Inspiration vs. Depression

26 Feb

Today was an awesome day because for the second year in a row, I had the privilege of attending the Hubbs Children’s Literature Conference.  This year’s conference included special guests Chris Raschka and Alison McGhee.

Every time I am in the presence of authors that I admire so greatly, I am overcome with a veritable gamut of emotions.  First joy and sheer exhilaration, followed by desperate longing and insane jealousy, and usually concluding with inspiration and hope.  Both Chris and Alison today were especially inspiring because they, professional published authors that they are, confirmed what I’ve always known deep down in my soul: writing is not easy.

As a writer, it’s easy to get overwhelmed by the sense that if you’re really as creative and talented as you think you are (and let’s be honest, I think I am), it should be easier.  Words should flow out of your brain and onto your paper screen as though they are sent to you by God herself.  Writers like Stephenie Meyer (who got her billion-dollar idea from a bloody dream of all places) only help to perpetuate this myth.  The same goes for writing gimics like NaNoWriMo.  “Hey, even though I’ve never expressed interest in writing before AT ALL, I’m going to go ahead and knock a novel out this month…”  Yeah.  Because it’s that easy.

Don’t get me wrong.  I’m not saying that the only good writing is that which is labored over intensively for years on end.  I love me some Edward Cullen like the rest of them, and don’t even get me started on the gem that is Water for Elephants (a product of NaNoWriMo).  I’m just saying that it’s hard not to get caught up in that kind of hype.  It’s hard not to be convinced that I suck for taking so long and for struggling with something I’m supposedly good at.

The best thing that happened at the conference today was that both Chris and Alison shared stories of how they struggle with their writing.  They work and they erase and they rip papers to shreds and then they tape them back together again seconds later (figuratively, of course.  Neither of them actually said anything about ripping or taping paper.).  Alison did, however, tell a story of how her amazingly beautiful book Someday took her five years to write.  It’s 252 words long.  That’s about one word a week.  That’s beautiful.  That’s honest.  And that’s writing.

As both Chris and Alison spoke today, I jotted down a few quotes that I found to be deliciously truthful about the love/hate relationship a writer can often have with his/her work.

“Art is long days of doing this… Talking to yourself, quietly, and then getting depressed.”
–  Chris Raschka

“It was like roadkill that you aren’t sure is dead, but you can’t move on in life until you know for sure.”
–  Alison McGhee

“…My great problem as a writer, which is that I’m plot free.”
–  Alison McGhee (after telling a story of how she got laughed at for suggesting ‘albino squirrel’ as a plot line for a friend’s book)

“…Days starting with hope and ending with ‘you are such a loser!'”
–  Alison McGhee

These quotes hit very close to home for me.  They pretty much sum up how I feel every time I sit down to look at and work on my writing.  It’s comforting and reassuring to know that two of the industry’s greatest feel the same way.


4 Responses to “Inspiration vs. Depression”

  1. Ali February 27, 2011 at 8:33 am #

    So cool! Thanks for sharing those quotes! They’re very reassuring.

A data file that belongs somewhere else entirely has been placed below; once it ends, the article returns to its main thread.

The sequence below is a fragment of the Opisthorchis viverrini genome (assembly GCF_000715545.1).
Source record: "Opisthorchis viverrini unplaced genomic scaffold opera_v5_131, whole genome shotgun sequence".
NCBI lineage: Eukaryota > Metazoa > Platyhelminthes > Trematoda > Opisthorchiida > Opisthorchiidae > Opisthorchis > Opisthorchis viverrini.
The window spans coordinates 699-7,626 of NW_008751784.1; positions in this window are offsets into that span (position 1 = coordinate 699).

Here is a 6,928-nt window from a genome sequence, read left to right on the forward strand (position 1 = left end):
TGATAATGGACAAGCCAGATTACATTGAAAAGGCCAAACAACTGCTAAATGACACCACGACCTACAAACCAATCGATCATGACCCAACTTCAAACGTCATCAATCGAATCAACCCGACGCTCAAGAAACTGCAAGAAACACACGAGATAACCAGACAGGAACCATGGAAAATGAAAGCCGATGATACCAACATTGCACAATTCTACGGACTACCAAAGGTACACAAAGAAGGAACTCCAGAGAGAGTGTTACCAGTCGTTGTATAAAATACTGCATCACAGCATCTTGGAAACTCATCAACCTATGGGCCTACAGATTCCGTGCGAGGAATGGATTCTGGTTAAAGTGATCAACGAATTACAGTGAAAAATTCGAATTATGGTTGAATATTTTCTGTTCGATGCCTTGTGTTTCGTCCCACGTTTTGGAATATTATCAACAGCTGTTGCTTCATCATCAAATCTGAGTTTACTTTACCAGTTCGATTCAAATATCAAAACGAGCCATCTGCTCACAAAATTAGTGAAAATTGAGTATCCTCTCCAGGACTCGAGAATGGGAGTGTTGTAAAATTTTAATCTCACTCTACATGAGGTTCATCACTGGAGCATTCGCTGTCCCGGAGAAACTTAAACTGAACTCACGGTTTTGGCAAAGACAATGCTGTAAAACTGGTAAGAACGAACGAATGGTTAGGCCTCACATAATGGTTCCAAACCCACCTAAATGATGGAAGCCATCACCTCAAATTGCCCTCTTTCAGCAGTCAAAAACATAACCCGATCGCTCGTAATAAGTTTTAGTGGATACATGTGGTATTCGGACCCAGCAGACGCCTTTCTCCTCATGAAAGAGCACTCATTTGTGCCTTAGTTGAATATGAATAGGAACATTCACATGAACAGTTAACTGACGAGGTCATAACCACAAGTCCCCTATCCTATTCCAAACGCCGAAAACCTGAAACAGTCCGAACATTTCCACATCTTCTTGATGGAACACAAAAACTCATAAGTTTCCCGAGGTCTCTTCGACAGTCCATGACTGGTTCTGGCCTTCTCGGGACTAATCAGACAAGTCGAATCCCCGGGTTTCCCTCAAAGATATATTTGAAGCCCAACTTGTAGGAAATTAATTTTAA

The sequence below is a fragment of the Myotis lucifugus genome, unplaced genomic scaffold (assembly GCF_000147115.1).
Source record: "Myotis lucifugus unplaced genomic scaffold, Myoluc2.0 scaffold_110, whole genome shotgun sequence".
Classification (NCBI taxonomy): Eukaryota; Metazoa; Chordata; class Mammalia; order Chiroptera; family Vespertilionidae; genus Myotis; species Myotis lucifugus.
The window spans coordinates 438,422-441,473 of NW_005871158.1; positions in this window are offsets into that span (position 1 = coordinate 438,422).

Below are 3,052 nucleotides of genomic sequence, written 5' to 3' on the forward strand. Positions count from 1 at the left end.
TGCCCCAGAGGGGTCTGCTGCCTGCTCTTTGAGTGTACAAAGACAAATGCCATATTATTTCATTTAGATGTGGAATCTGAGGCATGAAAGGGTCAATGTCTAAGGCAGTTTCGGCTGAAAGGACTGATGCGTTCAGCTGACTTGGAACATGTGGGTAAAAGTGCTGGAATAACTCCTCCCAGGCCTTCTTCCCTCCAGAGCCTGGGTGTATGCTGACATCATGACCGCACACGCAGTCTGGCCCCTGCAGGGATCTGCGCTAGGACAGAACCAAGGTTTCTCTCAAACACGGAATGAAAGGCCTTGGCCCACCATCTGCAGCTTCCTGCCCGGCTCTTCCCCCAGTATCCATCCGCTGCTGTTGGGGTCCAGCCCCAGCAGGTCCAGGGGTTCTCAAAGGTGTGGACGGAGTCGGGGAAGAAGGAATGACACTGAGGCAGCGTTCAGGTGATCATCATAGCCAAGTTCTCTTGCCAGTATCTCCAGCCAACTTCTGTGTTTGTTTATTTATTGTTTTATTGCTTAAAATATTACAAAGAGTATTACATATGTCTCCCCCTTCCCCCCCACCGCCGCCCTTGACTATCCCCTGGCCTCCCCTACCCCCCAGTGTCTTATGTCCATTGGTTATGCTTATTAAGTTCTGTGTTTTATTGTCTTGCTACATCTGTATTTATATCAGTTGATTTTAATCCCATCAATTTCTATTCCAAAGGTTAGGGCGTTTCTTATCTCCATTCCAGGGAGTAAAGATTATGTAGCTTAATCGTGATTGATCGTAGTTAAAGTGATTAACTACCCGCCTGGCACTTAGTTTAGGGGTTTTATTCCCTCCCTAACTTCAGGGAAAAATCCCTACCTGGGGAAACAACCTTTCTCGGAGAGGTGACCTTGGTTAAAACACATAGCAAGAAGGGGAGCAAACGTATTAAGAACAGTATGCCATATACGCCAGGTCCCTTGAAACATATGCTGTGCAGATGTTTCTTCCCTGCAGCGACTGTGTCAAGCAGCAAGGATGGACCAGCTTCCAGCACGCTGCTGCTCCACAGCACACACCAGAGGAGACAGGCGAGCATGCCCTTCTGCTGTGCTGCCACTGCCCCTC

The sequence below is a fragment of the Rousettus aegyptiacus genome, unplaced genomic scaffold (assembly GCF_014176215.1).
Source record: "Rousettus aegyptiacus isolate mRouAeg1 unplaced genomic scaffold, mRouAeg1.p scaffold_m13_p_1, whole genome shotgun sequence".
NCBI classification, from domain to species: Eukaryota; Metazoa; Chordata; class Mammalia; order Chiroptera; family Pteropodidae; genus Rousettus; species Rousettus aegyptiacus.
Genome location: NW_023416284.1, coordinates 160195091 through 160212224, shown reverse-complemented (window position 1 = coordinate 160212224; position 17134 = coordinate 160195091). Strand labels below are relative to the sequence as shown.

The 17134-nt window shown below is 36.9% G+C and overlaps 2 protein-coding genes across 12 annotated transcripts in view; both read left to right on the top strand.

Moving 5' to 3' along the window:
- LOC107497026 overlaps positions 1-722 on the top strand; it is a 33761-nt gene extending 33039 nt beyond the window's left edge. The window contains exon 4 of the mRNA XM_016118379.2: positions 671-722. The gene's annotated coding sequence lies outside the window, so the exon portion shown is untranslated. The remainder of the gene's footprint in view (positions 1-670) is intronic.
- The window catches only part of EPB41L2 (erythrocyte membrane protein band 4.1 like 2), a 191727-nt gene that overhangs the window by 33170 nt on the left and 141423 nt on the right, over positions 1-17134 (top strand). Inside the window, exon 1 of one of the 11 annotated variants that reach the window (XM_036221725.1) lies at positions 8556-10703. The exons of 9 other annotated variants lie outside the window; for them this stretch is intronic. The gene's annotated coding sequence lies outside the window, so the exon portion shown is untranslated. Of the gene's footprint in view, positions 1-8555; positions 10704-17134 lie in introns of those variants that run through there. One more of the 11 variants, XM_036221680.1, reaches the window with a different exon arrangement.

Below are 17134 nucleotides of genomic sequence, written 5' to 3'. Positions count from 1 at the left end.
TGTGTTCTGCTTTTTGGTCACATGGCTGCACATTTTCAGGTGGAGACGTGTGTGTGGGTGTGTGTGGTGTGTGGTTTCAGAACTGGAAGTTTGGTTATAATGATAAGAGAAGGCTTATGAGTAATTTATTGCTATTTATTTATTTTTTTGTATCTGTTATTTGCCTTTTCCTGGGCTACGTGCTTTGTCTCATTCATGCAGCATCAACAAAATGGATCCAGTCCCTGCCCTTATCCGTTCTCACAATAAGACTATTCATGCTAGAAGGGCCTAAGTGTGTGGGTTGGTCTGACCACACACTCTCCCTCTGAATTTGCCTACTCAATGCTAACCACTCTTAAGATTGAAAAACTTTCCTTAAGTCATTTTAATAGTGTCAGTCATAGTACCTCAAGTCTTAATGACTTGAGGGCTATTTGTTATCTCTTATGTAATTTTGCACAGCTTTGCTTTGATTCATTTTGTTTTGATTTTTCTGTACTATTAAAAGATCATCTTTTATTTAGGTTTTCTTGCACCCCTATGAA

While Meyer did get the inspiration for Twilight in a dream, she didn’t dream-write. I think that she must’ve struggled with the HOW of writing, too. Sometimes, I get inspired while I’m doing the dishes. Or chasing the dog around. Or in that weird, hazy moment right before sleep. Inspiration’s one thing, I think. Putting it into practice requires work. Anyone who claims writing a novel is easy (like those who do NaNo just to say they’ve written a novel) should be flogged with the Oxford English Dictionary. (They can borrow Rory Gilmore’s.)

    Also, Water for Elephants is an excellent example of a NaNo success story. However, it’s important to realize that the editing/revising process of that novel didn’t take place during NaNo. If the author had simply submitted that Zero Draft (the first rough draft), the outcome would’ve likely been very different.

    Great post, Andrea. Very thought-provoking. 🙂

    • Andrea February 27, 2011 at 10:22 am #

      Touche on both accounts mon amie. I, too, often find inspiration in the strangest and most random places. I think the Stephenie Meyer story still grates on me though because of how quickly she was able to knock those books out. I read an interview with her once where she talks about how she would just write all night, every night, until the book was done. I don’t have the stamina to write that way.

      • Ali February 27, 2011 at 11:52 am #

        I think that she also had an advantage in that she could afford to do that. Yes, she did have a family — but her kids were in school (I believe), and she wasn’t in school. Plus, I don’t think she had a day job (if I’m remembering correctly). So, her ability to write that much, that quickly was probably a combination of opportunity and drive.

        For the record, I don’t have that kind of stamina, either. Ah, us poor mortal folk. *grin*

  2. Bridget March 2, 2011 at 9:38 pm #

    In defense of NaNoWriMo, which I have never completed, there’s a HUGE stress at the beginning about setting word quotas for yourself, setting a lot of focus on writing and letting other things fall by the wayside, and being incredibly disciplined. They know it’s not easy, they stress that, and that you’ll end up with something rough and crappy at the end of the month but the important part is to end up with SOMETHING after 30 days.

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